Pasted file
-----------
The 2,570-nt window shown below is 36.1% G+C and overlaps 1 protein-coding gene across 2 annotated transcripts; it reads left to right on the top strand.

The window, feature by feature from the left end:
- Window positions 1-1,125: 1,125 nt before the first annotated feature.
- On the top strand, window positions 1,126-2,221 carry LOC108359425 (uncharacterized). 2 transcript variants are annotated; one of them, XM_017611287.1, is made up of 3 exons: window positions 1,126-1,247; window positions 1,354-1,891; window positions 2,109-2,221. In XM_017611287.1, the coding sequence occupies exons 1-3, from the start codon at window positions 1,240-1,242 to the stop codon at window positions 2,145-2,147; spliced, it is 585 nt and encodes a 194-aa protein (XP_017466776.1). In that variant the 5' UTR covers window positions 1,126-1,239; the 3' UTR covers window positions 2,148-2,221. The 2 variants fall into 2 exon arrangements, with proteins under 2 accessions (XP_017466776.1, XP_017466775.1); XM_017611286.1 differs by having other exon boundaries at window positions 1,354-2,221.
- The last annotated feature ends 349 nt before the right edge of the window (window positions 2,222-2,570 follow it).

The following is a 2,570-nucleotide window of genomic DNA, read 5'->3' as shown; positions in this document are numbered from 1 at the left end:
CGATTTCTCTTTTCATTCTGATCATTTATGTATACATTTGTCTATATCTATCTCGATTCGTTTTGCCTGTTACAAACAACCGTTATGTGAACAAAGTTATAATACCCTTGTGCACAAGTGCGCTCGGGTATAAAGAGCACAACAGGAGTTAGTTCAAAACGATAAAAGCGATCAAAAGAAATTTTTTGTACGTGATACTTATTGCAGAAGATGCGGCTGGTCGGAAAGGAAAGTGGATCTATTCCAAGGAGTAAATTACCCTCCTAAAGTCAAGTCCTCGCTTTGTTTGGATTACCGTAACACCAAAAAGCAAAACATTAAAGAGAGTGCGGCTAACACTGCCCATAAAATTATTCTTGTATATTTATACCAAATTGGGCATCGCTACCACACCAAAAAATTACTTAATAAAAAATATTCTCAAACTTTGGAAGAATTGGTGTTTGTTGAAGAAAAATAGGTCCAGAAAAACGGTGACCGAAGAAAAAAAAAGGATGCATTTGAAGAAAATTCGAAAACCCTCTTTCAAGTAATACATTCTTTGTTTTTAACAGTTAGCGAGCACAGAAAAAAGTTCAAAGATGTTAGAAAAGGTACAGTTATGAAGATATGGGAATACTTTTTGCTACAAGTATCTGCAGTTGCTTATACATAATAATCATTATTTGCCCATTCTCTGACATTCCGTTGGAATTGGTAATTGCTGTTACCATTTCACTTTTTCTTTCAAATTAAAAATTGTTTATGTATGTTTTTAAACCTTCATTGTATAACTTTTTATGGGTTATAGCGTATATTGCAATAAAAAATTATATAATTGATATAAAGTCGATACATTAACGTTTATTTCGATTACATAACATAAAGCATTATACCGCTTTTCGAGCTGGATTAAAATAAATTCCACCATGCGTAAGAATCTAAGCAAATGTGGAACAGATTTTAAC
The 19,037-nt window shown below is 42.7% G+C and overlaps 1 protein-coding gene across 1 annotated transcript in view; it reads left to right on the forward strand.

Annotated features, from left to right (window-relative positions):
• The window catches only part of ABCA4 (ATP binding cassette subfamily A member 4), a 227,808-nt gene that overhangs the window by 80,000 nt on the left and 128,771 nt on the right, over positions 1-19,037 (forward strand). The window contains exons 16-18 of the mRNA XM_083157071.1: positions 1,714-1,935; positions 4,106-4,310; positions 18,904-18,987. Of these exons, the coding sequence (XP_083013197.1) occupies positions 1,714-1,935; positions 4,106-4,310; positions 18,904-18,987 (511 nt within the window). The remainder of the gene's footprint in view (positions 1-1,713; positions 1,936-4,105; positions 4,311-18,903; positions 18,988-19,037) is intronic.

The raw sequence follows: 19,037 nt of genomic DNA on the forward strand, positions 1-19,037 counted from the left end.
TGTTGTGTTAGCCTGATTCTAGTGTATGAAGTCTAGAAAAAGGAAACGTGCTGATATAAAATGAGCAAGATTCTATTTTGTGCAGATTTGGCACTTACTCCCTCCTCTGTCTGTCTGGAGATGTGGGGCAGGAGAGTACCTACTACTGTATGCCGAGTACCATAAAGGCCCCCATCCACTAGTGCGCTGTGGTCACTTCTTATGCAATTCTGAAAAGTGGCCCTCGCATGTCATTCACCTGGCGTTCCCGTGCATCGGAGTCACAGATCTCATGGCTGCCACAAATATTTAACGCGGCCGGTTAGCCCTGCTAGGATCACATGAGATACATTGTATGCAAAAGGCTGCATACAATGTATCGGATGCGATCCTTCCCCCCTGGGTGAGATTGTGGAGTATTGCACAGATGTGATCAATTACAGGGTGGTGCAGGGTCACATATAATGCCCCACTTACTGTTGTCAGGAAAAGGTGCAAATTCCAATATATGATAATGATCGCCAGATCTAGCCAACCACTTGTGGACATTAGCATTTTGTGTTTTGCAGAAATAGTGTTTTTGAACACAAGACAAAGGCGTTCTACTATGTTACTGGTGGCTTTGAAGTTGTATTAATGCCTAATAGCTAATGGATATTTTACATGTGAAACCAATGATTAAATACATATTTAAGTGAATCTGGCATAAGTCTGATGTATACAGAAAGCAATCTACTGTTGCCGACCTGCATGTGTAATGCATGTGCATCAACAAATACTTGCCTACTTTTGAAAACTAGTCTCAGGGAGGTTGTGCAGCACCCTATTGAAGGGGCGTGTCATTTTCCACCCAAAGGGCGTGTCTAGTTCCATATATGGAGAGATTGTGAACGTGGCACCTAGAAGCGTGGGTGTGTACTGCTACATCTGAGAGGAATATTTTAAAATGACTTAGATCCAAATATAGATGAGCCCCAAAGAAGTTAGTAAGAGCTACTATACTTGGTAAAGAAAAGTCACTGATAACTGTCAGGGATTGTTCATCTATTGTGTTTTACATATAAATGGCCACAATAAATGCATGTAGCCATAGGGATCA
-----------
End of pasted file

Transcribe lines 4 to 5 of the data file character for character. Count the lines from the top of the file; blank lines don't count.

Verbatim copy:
- On the top strand, window positions 1,126-2,221 carry LOC108359425 (uncharacterized). 2 transcript variants are annotated; one of them, XM_017611287.1, is made up of 3 exons: window positions 1,126-1,247; window positions 1,354-1,891; window positions 2,109-2,221. In XM_017611287.1, the coding sequence occupies exons 1-3, from the start codon at window positions 1,240-1,242 to the stop codon at window positions 2,145-2,147; spliced, it is 585 nt and encodes a 194-aa protein (XP_017466776.1). In that variant the 5' UTR covers window positions 1,126-1,239; the 3' UTR covers window positions 2,148-2,221. The 2 variants fall into 2 exon arrangements, with proteins under 2 accessions (XP_017466776.1, XP_017466775.1); XM_017611286.1 differs by having other exon boundaries at window positions 1,354-2,221.
- The last annotated feature ends 349 nt before the right edge of the window (window positions 2,222-2,570 follow it).